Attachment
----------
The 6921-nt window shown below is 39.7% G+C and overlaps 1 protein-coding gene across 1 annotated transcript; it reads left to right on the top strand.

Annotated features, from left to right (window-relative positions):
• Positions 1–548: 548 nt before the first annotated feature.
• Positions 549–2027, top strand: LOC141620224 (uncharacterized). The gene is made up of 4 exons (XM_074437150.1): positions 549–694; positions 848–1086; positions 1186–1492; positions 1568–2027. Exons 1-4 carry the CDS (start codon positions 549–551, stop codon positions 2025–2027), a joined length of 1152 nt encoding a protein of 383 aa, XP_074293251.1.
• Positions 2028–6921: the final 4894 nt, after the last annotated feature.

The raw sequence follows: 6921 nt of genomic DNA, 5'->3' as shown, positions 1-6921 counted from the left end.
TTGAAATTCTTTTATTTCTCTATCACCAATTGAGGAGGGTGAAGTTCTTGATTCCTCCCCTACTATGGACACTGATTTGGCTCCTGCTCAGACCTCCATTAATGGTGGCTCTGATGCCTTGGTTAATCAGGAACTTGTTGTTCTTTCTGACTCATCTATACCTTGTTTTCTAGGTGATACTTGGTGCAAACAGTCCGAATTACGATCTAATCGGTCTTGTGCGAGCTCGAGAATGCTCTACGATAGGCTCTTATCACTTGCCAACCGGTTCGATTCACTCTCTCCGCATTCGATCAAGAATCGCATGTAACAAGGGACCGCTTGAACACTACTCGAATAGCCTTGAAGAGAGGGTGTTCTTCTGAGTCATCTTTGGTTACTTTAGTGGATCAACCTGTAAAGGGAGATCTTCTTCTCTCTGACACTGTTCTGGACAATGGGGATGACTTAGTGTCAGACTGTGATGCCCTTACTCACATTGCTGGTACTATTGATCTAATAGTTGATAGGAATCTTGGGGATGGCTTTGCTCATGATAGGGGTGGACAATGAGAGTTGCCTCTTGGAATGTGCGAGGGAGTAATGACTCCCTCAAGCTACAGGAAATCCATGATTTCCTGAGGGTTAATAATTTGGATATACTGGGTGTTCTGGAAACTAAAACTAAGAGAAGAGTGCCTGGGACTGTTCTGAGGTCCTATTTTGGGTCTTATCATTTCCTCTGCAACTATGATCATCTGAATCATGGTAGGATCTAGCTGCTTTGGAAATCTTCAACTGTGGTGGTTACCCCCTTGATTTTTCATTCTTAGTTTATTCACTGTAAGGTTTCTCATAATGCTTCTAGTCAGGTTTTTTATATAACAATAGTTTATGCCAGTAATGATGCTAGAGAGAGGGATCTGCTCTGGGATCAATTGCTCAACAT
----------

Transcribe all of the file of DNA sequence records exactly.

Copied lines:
The 6921-nt window shown below is 39.7% G+C and overlaps 1 protein-coding gene across 1 annotated transcript; it reads left to right on the top strand.

Annotated features, from left to right (window-relative positions):
• Positions 1–548: 548 nt before the first annotated feature.
• Positions 549–2027, top strand: LOC141620224 (uncharacterized). The gene is made up of 4 exons (XM_074437150.1): positions 549–694; positions 848–1086; positions 1186–1492; positions 1568–2027. Exons 1-4 carry the CDS (start codon positions 549–551, stop codon positions 2025–2027), a joined length of 1152 nt encoding a protein of 383 aa, XP_074293251.1.
• Positions 2028–6921: the final 4894 nt, after the last annotated feature.

The raw sequence follows: 6921 nt of genomic DNA, 5'->3' as shown, positions 1-6921 counted from the left end.
TTGAAATTCTTTTATTTCTCTATCACCAATTGAGGAGGGTGAAGTTCTTGATTCCTCCCCTACTATGGACACTGATTTGGCTCCTGCTCAGACCTCCATTAATGGTGGCTCTGATGCCTTGGTTAATCAGGAACTTGTTGTTCTTTCTGACTCATCTATACCTTGTTTTCTAGGTGATACTTGGTGCAAACAGTCCGAATTACGATCTAATCGGTCTTGTGCGAGCTCGAGAATGCTCTACGATAGGCTCTTATCACTTGCCAACCGGTTCGATTCACTCTCTCCGCATTCGATCAAGAATCGCATGTAACAAGGGACCGCTTGAACACTACTCGAATAGCCTTGAAGAGAGGGTGTTCTTCTGAGTCATCTTTGGTTACTTTAGTGGATCAACCTGTAAAGGGAGATCTTCTTCTCTCTGACACTGTTCTGGACAATGGGGATGACTTAGTGTCAGACTGTGATGCCCTTACTCACATTGCTGGTACTATTGATCTAATAGTTGATAGGAATCTTGGGGATGGCTTTGCTCATGATAGGGGTGGACAATGAGAGTTGCCTCTTGGAATGTGCGAGGGAGTAATGACTCCCTCAAGCTACAGGAAATCCATGATTTCCTGAGGGTTAATAATTTGGATATACTGGGTGTTCTGGAAACTAAAACTAAGAGAAGAGTGCCTGGGACTGTTCTGAGGTCCTATTTTGGGTCTTATCATTTCCTCTGCAACTATGATCATCTGAATCATGGTAGGATCTAGCTGCTTTGGAAATCTTCAACTGTGGTGGTTACCCCCTTGATTTTTCATTCTTAGTTTATTCACTGTAAGGTTTCTCATAATGCTTCTAGTCAGGTTTTTTATATAACAATAGTTTATGCCAGTAATGATGCTAGAGAGAGGGATCTGCTCTGGGATCAATTGCTCAACAT